Small Business

Prepare Your Form 1099 MISC Online and Paperless

Written by Doug Sleeter

How to Prepare, E-Deliver, and E-File Your 1099-MISC forms in 2013

Every business needs to prepare, deliver, and file FORM 1099 MISC for their non-corporation vendors. In the past, the time and costs of preparing, printing, mailing, and filing 1099 has been quite onerous. In my last post, I covered the basics of setting up vendor records in QuickBooks, QuickBooks Online, and Xero. Read that post because the IRS is very picky about how each of the address lines are used on FORM 1099, and each of the software products you may be using differ on how they store name and address data.

Over the past couple years at The Sleeter Group we’ve been using a web-based tool called Track1099 that completely streamlines the process. This web application pulls the relevant data from your accounting software (QuickBooks Desktop, Sage 50, QuickBooks Online, Xero, Bill.com, Intacct, and others) to help you prepare, e-deliver, and e-file Form 1099-MISC.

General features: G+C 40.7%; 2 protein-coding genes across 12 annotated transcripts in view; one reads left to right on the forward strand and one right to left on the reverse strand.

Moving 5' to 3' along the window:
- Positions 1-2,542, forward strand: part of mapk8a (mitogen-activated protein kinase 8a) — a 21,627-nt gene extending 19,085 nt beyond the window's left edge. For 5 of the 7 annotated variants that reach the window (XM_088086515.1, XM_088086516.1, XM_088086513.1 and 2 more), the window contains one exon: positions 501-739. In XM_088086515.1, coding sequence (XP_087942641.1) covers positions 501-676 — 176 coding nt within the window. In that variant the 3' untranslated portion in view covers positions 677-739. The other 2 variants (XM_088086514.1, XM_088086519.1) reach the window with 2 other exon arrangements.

One very important feature that differentiates this program from other 1099 E-File Services is that Track1099 doesn’t just E-File, it also E-Delivers. That is, in addition to filing the forms with the IRS, this service provides your recipients with a copy of the 1099 form so that you don’t have to mail them yourself.

This is our third year of using Track1099, and each year it reconfirms to us the huge value over any other method we’ve seen. No more paper, not more mailing costs, and all of our vendors can simply log in to a free portal and retrieve their own form.

Before you jump into filing/delivering 1099’s, however, it is important that you collect your vendor information and update your accounting software properly. See our our article on how to set up 1099’s for details.

This year, I did a test to see how much time it would take me to prepare our 1099s using Track1099. We prepared, e-delivered, AND E-FILED our 1099s in 20 minutes.

Let’s look at some of the advantages of this service:

  • E-Filing and E-Delivery: Track1099 allows you to go paperless with the whole process of 1099 filings. You use it to prepare, E-file with the IRS, and e-deliver the forms to your vendors.